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The Roman emperor Marcus Aurelius Antoninus (a.d. 121—180) embodied in his person that deeply cherished, ideal figure of antiquity, the philosopher-king. His Meditations are not only one of the most important expressions of the Stoic philosophy of his time but also an enduringly inspiring guide to living a good and just life. Written in moments snatched from military campaigns and the rigors of politics, these ethical and spiritual reflections reveal a mind of exceptional clarity and originality, and a spirit attuned to both the particulars of human destiny and the vast patterns that underlie it.
A. S. L. Farquharson (1871—1942) spent a lifetime on his edition of the Meditations, which is one of the outstanding twentieth-century achievements of classical scholarship. All the notes to the Farquharson translation, amplifying the twelve books of the Meditations, are included in this volume.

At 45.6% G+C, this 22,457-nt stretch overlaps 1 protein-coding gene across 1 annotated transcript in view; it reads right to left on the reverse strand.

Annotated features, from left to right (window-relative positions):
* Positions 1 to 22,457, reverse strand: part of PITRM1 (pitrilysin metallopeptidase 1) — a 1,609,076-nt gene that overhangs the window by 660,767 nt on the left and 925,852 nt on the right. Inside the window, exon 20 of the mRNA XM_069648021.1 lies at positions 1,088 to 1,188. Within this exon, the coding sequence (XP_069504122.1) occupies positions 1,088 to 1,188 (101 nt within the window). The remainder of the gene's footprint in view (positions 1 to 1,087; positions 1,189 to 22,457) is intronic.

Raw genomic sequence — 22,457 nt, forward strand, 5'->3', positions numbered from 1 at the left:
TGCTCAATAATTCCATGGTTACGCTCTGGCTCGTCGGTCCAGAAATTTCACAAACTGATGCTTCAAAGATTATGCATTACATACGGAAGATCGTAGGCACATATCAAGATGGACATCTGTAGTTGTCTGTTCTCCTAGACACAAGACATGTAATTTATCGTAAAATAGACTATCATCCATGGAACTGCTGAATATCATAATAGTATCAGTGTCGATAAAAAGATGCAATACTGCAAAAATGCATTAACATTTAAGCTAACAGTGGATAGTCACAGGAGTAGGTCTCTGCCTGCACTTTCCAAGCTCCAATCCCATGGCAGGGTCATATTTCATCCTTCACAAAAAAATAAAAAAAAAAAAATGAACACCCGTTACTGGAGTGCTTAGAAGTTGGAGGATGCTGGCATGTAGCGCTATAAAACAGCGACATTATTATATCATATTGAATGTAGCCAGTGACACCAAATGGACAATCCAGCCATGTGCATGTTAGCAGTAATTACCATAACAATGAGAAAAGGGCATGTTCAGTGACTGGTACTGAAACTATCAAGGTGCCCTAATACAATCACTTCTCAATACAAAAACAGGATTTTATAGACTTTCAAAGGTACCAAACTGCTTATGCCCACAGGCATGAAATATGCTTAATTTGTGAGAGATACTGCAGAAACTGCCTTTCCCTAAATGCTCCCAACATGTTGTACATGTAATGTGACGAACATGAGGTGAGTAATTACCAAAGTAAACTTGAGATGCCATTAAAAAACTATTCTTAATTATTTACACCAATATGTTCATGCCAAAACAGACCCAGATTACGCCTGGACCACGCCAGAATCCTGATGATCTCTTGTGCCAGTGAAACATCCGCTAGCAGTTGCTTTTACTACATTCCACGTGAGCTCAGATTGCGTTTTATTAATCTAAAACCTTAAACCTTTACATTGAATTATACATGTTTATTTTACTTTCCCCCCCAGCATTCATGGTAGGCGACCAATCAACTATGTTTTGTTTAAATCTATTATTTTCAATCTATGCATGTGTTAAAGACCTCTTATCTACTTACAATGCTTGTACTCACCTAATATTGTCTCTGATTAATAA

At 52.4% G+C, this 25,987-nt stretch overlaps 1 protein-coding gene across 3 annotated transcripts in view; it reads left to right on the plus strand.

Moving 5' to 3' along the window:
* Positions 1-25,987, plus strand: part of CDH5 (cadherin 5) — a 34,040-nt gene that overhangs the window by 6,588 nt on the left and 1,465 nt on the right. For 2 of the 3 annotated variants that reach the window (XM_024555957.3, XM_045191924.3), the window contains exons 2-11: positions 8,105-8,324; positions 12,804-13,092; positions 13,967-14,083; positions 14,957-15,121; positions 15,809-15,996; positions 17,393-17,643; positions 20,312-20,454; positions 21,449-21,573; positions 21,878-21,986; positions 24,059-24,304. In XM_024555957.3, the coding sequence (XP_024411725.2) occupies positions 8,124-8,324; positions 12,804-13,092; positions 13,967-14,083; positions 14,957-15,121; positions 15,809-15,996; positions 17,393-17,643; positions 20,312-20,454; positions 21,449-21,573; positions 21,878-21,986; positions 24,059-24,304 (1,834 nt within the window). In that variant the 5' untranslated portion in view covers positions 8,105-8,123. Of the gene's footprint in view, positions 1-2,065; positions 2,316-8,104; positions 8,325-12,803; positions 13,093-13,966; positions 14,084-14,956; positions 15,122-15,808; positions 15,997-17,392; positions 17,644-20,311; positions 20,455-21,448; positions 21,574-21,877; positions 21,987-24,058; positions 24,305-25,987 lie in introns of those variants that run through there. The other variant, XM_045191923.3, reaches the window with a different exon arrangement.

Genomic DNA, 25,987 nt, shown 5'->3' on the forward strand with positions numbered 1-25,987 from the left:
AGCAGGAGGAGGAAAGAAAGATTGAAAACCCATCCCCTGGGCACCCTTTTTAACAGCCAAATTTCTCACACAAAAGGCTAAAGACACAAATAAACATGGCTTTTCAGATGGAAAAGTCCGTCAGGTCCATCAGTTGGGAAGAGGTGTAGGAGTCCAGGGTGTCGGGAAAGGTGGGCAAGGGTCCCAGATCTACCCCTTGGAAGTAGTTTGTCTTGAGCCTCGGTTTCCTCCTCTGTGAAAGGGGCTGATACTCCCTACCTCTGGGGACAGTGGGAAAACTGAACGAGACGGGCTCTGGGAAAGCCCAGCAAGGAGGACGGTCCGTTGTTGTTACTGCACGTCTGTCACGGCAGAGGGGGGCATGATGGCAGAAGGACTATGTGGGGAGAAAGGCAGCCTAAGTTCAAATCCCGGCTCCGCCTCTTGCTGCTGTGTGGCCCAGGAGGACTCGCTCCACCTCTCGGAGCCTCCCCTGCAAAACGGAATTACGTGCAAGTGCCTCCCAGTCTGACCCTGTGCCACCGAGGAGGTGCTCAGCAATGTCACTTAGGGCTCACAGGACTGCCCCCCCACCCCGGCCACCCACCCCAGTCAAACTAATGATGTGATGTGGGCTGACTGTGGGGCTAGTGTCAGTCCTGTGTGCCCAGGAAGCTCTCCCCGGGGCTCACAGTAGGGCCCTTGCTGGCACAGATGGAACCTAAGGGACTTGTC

“The Meditations remain, unendingly moving and inspiring, the communings with itself of a thoughtful and devout soul upon the greatest of human issues. They are not, and do not claim to be, a work of original philosophy, nor yet a systematic exposition of a tradition of thought. They speak for themselves. Only by the slenderest of chances have they come down to the modern world at all . . . but the number of times they have been published . . . and above all translated into a vast variety of tongues, would have filled their author with amazement.” –from the Introduction by D. A. Rees